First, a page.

Welcome to Digital Storytelling/DS106! This is your course. So while there are elements to the course that will be required in order to be consistent with the course description and general institutional requirements, a large part of the content, assignments, and assessment scheme will be determined collaboratively as a whole class. So this week, we'll largely be focused on a Syllabus Sprint ― working together to fill in the gaps in the course syllabus to line up with the goals and interests that you bring to the course.
Following are assignments for the first week that will help us get through that process. Nothing is due until Friday, September 2, but if you want to have any significant impact on the direction the course will take, you'll want to dive in right away and contribute to the discussion from the beginning.

I assigned readings that would help them thing about things like online community, assessment, self-assessment, and Domain of One's Own, the platform that much of their work would be published on. Then I gave them this assignment:

Syllabus Sprint

Simplicity is about subtracting the obvious and adding the meaningful. -John Maeda

The following elements of the course are up for a collaborative decision this week:

Course theme. Take a look at what the syllabus says about the course theme. Then go to the #coursetheme channel on Slack to offer your ideas and respond to others.

Assignment types. Some assignment types are already determined and listed in the syllabus. Are there others that you would like to engage in? What kind of projects do you want to do? This will, of course, be determined in part by the course theme that we choose, and both the theme and the specific assignments will be determined by what you want to get out of the course. The syllabus links to some places to look for inspiration. Add your thoughts on this in the #assignments channel on Slack.

Workload. Under "Assignments and types" on the syllabus, a portion (albeit a significant one) of the traditional DS106 workload is listed. How much work should be added? How often should we do Daily Create assignments? What balance of reading/annotating/creating/writing is appropriate and in line with your goals for the course? How flexible should deadlines be? Add your thoughts on this in the #assignments channel on Slack.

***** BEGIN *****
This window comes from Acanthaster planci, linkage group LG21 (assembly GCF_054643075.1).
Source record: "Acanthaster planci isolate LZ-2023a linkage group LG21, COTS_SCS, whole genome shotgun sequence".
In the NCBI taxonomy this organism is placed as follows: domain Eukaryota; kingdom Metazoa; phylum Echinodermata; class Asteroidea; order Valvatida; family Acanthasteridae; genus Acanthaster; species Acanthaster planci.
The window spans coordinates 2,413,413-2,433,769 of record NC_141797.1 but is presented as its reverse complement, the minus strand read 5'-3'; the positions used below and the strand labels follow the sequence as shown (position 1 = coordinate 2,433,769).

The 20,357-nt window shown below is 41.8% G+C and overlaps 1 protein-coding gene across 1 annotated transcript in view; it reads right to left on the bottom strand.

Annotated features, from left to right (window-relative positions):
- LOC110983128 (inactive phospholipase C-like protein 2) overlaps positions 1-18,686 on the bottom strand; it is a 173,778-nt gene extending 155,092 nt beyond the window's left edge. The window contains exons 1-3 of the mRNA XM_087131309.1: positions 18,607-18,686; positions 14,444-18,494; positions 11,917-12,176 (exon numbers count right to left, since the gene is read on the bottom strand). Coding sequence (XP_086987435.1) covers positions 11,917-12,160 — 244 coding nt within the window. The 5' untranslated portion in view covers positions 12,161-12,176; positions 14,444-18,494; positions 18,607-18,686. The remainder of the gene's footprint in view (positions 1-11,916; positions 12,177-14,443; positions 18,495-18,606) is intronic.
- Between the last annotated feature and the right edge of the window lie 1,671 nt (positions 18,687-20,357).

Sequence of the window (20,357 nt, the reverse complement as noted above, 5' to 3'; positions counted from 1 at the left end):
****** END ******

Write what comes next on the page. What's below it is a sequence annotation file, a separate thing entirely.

Assessment schema. How will work be assessed? By whom? What will it be worth? How will grade information be communicated? I have a lot of thoughts about this, but I want to hear what you think will be best. Then I'll share my ideas, and we'll (hopefully) come to a consensus. Add your thoughts on this in the #assessment channel on Slack.

Anything else? What is missing? What are you uncomfortable with? Share any other ideas or thoughts you have about the syllabus and the course plan on the #miscsyllabus channel on Slack.

These ideas should all be provided and discussed on Slack by Friday afternoon, September 2. I'll mull things over on the weekend, especially if there are areas where we haven't reached complete consensus, make final decisions based on our discussions, and post the results to the syllabus on Monday, September 5.

In the end, we settled on a course theme, assessment schema, and assignment schedule that I wouldn't have come up with myself. In my opinion, the collaborative results were better than I could have come up with on my own. There is a healthy balance of different student interests in the course theme we came up with, there is a healthy balance of instructor guidance and student self-assessment in the grading system we settled on, and students were more open to request changes to the assignment schedule once things got underway, at least in part due to the ownership they felt about the syllabus they helped create.

Another example comes from my in-person course in Computational Music Analysis, a cross-listed course for music and computer science majors at the upper-division and master's level. The first third of the course was content-oriented, with the content decisions primarily decided by me. However, after that, the course shifted to a project-oriented setup. As my syllabus states: